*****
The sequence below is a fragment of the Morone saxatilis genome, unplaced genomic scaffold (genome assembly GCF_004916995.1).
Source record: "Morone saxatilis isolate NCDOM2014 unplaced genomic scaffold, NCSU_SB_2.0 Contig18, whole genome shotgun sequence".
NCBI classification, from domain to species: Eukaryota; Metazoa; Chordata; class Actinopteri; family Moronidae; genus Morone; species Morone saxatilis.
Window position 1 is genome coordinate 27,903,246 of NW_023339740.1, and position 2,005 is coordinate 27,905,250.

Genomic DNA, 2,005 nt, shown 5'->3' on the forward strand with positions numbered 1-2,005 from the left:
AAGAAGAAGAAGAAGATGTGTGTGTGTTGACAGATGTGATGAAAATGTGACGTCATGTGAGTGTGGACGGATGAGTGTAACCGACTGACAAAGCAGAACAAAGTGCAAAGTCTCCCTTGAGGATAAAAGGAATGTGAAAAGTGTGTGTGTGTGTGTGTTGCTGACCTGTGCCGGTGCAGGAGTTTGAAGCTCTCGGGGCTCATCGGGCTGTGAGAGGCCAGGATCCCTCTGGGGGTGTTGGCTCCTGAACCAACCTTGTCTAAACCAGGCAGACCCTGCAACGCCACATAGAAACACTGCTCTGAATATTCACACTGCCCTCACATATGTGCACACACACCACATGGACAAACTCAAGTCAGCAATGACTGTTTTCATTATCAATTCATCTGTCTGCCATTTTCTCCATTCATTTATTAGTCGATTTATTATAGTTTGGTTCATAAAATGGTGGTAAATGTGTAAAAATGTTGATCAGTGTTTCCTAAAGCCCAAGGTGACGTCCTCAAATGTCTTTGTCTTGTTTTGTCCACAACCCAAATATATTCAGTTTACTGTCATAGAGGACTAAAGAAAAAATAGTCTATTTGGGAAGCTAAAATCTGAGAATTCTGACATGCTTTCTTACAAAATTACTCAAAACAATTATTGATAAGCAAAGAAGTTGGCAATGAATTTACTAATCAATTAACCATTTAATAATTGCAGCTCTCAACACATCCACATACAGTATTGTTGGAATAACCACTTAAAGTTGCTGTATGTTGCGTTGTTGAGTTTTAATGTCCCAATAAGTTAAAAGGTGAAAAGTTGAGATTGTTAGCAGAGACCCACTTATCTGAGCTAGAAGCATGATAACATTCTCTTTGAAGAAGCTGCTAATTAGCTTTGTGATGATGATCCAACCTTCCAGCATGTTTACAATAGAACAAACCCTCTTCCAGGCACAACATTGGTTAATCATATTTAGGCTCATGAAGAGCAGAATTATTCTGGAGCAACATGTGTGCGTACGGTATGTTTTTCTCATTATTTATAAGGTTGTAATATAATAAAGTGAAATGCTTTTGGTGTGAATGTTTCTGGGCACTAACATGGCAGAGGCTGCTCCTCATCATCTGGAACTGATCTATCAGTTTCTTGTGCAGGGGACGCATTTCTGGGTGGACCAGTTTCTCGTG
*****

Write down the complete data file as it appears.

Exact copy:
The sequence below is a fragment of the Morone saxatilis genome, unplaced genomic scaffold (genome assembly GCF_004916995.1).
Source record: "Morone saxatilis isolate NCDOM2014 unplaced genomic scaffold, NCSU_SB_2.0 Contig18, whole genome shotgun sequence".
NCBI classification, from domain to species: Eukaryota; Metazoa; Chordata; class Actinopteri; family Moronidae; genus Morone; species Morone saxatilis.
Window position 1 is genome coordinate 27,903,246 of NW_023339740.1, and position 2,005 is coordinate 27,905,250.

Genomic DNA, 2,005 nt, shown 5'->3' on the forward strand with positions numbered 1-2,005 from the left:
AAGAAGAAGAAGAAGATGTGTGTGTGTTGACAGATGTGATGAAAATGTGACGTCATGTGAGTGTGGACGGATGAGTGTAACCGACTGACAAAGCAGAACAAAGTGCAAAGTCTCCCTTGAGGATAAAAGGAATGTGAAAAGTGTGTGTGTGTGTGTGTTGCTGACCTGTGCCGGTGCAGGAGTTTGAAGCTCTCGGGGCTCATCGGGCTGTGAGAGGCCAGGATCCCTCTGGGGGTGTTGGCTCCTGAACCAACCTTGTCTAAACCAGGCAGACCCTGCAACGCCACATAGAAACACTGCTCTGAATATTCACACTGCCCTCACATATGTGCACACACACCACATGGACAAACTCAAGTCAGCAATGACTGTTTTCATTATCAATTCATCTGTCTGCCATTTTCTCCATTCATTTATTAGTCGATTTATTATAGTTTGGTTCATAAAATGGTGGTAAATGTGTAAAAATGTTGATCAGTGTTTCCTAAAGCCCAAGGTGACGTCCTCAAATGTCTTTGTCTTGTTTTGTCCACAACCCAAATATATTCAGTTTACTGTCATAGAGGACTAAAGAAAAAATAGTCTATTTGGGAAGCTAAAATCTGAGAATTCTGACATGCTTTCTTACAAAATTACTCAAAACAATTATTGATAAGCAAAGAAGTTGGCAATGAATTTACTAATCAATTAACCATTTAATAATTGCAGCTCTCAACACATCCACATACAGTATTGTTGGAATAACCACTTAAAGTTGCTGTATGTTGCGTTGTTGAGTTTTAATGTCCCAATAAGTTAAAAGGTGAAAAGTTGAGATTGTTAGCAGAGACCCACTTATCTGAGCTAGAAGCATGATAACATTCTCTTTGAAGAAGCTGCTAATTAGCTTTGTGATGATGATCCAACCTTCCAGCATGTTTACAATAGAACAAACCCTCTTCCAGGCACAACATTGGTTAATCATATTTAGGCTCATGAAGAGCAGAATTATTCTGGAGCAACATGTGTGCGTACGGTATGTTTTTCTCATTATTTATAAGGTTGTAATATAATAAAGTGAAATGCTTTTGGTGTGAATGTTTCTGGGCACTAACATGGCAGAGGCTGCTCCTCATCATCTGGAACTGATCTATCAGTTTCTTGTGCAGGGGACGCATTTCTGGGTGGACCAGTTTCTCGTG